Trade School Guide for Students with Disabilities
When thinking about their future careers, students with disabilities may be concerned they won't find a good fit for their needs. The strong message in high schools (or even earlier forms of education!) is to push for bachelor's degrees, but college isn’t for everyone — regardless of ability.
And that's OK! There's no one-size-fits-all way to get to a great future. For example, a trade school or vocational school can provide a focused, career-driven education full of opportunities.
Read on to learn more about attending trade school as a disabled student, with information on applications, financial aid, career guidance, and more.
Benefits of Trade School for Students With Disabilities
Trade schools can provide the perfect learning environment for students with disabilities, especially those who feel limited in traditional academic environments. Programs tend focus on a discipline the student is passionate about rather than covering a wide variety of topics. They also allow for more structured, hands-on learning with smaller class sizes and shorter timelines.
How to Find the Right Program and School
The school you attend can have a massive effect on your future career. But, making sure you choose the right one can be tricky. Living with a disability can make it feel harder still. Only you know what your perfect school and program would look like. But, keep the following points in mind when browsing to make the choice a little easier.
Is the Subject Right for You?
Studying something you're passionate about is the best way to give yourself a great head start. Think about where your strengths and weaknesses lie and what excites and inspires you.
Consider whether the job you wish to pursue has any physical or mental hurdle you might need to overcome, and if so, how you will do that.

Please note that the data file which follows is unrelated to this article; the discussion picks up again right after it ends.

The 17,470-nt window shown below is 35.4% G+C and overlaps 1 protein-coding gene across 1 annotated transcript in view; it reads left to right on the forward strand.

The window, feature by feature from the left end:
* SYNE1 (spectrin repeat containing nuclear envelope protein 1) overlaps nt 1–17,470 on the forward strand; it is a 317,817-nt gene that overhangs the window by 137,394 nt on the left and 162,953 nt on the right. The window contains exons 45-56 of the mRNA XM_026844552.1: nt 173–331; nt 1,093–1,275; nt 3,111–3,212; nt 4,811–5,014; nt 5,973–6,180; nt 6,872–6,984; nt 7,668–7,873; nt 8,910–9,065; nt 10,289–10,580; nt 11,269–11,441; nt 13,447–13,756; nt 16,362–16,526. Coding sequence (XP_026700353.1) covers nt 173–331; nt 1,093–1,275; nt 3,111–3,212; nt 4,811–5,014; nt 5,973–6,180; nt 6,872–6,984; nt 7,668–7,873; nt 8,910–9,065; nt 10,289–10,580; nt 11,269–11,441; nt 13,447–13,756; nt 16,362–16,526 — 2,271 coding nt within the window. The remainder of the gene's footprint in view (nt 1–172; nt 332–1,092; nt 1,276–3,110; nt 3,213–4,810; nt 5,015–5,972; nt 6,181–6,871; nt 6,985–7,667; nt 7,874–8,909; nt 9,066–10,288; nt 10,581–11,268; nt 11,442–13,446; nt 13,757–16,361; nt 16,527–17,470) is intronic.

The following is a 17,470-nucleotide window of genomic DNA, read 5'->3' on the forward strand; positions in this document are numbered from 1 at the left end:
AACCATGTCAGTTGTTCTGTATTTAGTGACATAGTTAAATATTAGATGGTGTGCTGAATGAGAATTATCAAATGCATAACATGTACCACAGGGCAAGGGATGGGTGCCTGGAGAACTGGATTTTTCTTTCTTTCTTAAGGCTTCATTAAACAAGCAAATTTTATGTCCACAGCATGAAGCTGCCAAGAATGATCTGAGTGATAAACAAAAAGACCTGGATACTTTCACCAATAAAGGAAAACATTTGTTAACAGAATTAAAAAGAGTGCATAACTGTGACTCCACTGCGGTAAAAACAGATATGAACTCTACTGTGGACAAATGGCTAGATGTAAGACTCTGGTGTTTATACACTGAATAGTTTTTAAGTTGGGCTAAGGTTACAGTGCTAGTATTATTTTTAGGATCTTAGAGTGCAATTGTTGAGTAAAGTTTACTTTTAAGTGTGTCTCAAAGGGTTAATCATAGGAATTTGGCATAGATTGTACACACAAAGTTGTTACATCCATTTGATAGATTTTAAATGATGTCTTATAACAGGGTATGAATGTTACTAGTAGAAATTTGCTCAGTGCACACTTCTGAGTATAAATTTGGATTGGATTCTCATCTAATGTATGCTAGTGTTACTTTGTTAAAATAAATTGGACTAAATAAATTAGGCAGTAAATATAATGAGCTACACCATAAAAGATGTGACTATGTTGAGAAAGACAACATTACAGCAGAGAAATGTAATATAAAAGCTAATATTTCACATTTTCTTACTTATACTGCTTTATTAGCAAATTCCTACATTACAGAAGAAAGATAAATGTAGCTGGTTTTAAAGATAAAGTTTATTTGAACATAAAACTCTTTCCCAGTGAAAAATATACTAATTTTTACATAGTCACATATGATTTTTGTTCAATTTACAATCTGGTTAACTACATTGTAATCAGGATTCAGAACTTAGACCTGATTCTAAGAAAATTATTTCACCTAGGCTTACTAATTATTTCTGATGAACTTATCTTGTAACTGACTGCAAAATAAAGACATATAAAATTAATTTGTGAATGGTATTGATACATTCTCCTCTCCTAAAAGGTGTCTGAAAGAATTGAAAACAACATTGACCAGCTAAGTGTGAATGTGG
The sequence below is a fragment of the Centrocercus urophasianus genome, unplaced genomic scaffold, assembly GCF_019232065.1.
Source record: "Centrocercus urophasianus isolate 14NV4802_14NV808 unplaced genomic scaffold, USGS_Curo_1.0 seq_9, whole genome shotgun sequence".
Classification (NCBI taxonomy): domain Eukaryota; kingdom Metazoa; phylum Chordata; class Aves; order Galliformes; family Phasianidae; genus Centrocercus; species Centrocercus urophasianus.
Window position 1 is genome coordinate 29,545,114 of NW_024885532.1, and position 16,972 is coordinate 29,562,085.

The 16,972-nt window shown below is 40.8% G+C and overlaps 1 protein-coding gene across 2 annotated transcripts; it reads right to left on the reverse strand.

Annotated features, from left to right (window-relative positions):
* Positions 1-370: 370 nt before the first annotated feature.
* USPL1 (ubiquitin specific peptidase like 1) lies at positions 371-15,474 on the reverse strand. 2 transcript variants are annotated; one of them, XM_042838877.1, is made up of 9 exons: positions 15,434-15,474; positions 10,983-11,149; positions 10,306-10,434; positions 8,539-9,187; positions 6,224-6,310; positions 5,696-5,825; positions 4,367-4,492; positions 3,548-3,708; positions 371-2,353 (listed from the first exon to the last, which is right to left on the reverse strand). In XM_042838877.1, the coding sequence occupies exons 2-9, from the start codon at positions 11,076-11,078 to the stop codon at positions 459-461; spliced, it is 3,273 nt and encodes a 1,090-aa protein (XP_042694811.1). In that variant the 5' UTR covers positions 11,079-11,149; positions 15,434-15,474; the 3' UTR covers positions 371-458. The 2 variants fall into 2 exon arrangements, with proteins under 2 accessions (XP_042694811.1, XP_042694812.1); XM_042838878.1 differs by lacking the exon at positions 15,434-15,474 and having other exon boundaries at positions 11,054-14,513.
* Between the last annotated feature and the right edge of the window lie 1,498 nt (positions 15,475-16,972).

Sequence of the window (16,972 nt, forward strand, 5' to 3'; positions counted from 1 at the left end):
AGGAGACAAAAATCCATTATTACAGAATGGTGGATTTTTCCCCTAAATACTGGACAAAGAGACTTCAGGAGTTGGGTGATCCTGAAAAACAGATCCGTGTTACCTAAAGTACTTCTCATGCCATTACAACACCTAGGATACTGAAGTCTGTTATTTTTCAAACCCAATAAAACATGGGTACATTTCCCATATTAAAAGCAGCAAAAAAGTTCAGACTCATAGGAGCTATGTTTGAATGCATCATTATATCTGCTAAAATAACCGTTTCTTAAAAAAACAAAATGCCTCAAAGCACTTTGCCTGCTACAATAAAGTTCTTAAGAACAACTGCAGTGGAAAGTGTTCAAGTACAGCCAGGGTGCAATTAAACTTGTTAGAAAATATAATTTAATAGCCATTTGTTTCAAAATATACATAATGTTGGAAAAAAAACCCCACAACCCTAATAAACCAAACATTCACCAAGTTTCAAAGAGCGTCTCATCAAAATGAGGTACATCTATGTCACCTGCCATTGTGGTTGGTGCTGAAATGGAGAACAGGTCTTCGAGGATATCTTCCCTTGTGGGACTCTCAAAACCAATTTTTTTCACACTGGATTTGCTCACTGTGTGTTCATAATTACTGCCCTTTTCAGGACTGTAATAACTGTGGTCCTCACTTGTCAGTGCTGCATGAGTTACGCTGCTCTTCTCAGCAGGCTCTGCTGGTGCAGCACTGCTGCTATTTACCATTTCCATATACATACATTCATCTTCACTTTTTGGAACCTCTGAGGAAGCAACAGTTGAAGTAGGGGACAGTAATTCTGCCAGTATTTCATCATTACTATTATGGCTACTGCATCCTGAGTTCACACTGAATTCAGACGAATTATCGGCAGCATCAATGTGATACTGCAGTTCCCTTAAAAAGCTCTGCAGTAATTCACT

You can also speak with professionals already in the industry to learn more about the day-to-day reality of life on the job. Online forums, social media groups, and alumni or trade associations are also great places to meet people with experience in the trade who will be happy to share their experiences with you.
Is the Program Up to Date?
When browsing through different courses, look through each school's catalog to see what its curriculum covers. Some may be more hands-on in their approach, whereas others focus on classroom learning.
It's also crucial that the school stays up-to-date on the latest industry trends, techniques, and licensing laws.
Ask when the curriculum was last updated and inquire about any links the school has to the local business community — this could be vital later down the line when you're looking to set up internships or other work experience.
Is the School Accredited?
Another vital consideration is whether your chosen school is accredited or approved by the relevant organizations or government entities. To become accredited, schools must pass a series of independent checks to prove their curriculum, facilities, and faculty all pass the minimum required standards.
Not only is accreditation a mark of quality, but it also affects other parts of the school experience. For example, without accreditation, schools cannot offer federal financial aid. You can check your school's status at the U.S. Department of Education's Database of Accredited Postsecondary Institutions and Programs.
In some trade programs, US. Department of Education-backed accreditation is not standard because it is a costly process. For example, many beauty schools are not accredited but do have approval from the state to instruct students for licensure after graduation. Ask directly at multiple schools in your field of interest to better understand how to differentiate quality schools from the rest.
Does the School Provide Resources for Students with Disabilities?
The Americans with Disabilities Act requires all educational institutions to provide adequate accommodations for students with disabilities. However, unlike in elementary, middle, and high school, at the postsecondary level, these accommodations aren't provided automatically — students may need to seek them out.